As for the daytime sleeping, if you are on antidepressants or any form of sleep aid (Valium, barbituates, sleeping medication that begins with Z) you will have the sleepiness. Also if you are struggling to sleep at night. And depression can either cause you to under or oversleep too. You may have daytime sleepiness anyway if you sleep poorly at night (say snoring/sleep apnoea) irrespective of depression, its just that in the day when busy we are too busy to feel 'sleepy!'

    Remember that your class won't exactly die just because you are not teaching them! Let go! Get better yourself before attempting to go back (if at all!)
  17. nomorenails

    nomorenails New commenter

    +1 for see your GP. Sleeping in the day is normal when depressed (two hours this afternoon and this is at the tail end) the panic attacks can be managed with help. You need to look after yourself first and foremost, the job second. Harder said than done, but easier with help. Be kind to yourself.
  18. Billie73

    Billie73 Occasional commenter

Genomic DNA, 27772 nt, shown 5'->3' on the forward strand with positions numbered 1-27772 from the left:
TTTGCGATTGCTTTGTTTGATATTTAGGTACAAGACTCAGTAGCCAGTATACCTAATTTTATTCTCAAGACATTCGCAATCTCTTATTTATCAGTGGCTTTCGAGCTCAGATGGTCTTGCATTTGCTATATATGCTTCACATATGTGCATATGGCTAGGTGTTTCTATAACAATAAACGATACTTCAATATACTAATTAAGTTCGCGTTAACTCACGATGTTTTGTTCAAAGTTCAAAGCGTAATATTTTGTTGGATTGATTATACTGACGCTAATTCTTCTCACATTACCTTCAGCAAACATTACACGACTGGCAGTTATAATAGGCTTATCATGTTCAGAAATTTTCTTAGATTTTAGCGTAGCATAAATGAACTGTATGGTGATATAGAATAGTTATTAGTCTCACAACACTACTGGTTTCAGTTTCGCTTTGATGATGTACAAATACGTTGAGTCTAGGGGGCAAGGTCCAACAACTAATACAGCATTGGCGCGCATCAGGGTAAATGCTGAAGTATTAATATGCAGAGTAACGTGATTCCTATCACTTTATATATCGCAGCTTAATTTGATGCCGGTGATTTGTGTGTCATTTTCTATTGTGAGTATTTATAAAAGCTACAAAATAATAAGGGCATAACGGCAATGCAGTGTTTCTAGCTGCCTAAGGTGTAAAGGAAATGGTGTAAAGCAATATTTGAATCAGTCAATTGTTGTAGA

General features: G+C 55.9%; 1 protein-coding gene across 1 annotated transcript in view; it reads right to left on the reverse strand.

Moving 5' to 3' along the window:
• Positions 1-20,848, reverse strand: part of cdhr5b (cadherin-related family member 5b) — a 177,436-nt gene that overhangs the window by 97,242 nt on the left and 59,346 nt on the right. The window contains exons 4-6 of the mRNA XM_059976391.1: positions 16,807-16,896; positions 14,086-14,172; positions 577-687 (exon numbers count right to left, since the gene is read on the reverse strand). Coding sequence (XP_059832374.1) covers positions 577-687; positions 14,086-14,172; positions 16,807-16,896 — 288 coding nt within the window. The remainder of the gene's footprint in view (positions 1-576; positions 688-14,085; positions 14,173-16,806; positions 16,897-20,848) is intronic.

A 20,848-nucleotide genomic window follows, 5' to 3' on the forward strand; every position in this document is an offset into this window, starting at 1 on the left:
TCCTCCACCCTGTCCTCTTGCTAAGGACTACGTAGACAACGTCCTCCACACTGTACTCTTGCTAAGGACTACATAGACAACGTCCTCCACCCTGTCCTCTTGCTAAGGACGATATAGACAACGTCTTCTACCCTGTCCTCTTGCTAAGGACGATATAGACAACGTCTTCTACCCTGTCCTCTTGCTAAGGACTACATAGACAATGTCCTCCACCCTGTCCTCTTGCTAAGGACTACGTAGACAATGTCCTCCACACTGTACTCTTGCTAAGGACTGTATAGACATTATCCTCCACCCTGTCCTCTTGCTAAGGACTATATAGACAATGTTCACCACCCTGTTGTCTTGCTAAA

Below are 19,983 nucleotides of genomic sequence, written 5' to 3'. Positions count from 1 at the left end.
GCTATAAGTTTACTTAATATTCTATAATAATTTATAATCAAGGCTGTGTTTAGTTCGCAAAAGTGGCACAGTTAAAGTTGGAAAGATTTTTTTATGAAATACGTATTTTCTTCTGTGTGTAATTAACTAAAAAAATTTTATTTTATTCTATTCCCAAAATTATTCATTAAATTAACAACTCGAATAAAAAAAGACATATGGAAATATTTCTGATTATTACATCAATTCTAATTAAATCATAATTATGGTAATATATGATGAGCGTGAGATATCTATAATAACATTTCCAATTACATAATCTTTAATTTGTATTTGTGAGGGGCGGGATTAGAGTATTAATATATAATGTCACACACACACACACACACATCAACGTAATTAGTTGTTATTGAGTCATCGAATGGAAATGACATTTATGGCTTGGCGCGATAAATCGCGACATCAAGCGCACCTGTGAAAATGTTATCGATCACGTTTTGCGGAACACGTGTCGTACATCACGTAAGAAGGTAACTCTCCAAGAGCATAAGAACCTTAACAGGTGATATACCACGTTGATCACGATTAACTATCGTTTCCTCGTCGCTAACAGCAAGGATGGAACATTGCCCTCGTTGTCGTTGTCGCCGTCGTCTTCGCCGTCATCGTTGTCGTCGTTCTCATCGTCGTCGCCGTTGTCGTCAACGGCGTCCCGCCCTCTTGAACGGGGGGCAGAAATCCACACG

This is my first comment but I have been reading your messages and I just wanted to say how sorry I am for what you are going through.

    I too am signed off and like you I struggled in the first few weeks. I worried about my class, what the parents thought, having to go back... I'm now two months in and I can honestly say it does get better. You need to listen to your body and follow its lead. You need to sleep, my doctor said that this way my brain beginning to repair itself. I'm making my way through sky box sets, going to the gym and seeing friends. Once you start to feel better the guilt will lessen. I'm not ready to go back and I'm planning on resigning but I feel so much more human.
    rachelpaula008 likes this.
  19. Penguinitis

    Penguinitis Occasional commenter

    Hi SSS
    I've been reading your story like so many others on here.
    You said you cannot afford to lose your job but I wonder if you can afford to stay. I kept going over two years then one final straw pushed me too far. WRS takes time to heal and I have quit my job to save my health. I'm still struggling with stress, anxiety and reactive depression 5 months on. I don't know if I can go back into a classroom again or what I'm going to do which is scary but I thank god that I'm not having to deal with the students, staff and systems anymore.
    Sleeping more is normal among other effects such as an impaired memory. You won't get well by continually being in the firing line. Is it worth it?
  20. loodle1

    loodle1 Occasional commenter

    SlingshotSally, I've read your recent posts and wanted to say that although there's nothing I can really add that hasn't already been said, I'm sorry you are going through such a rough time and that your health is suffering. I hope you get through it ( with the help of your GP) and start feeling better soon.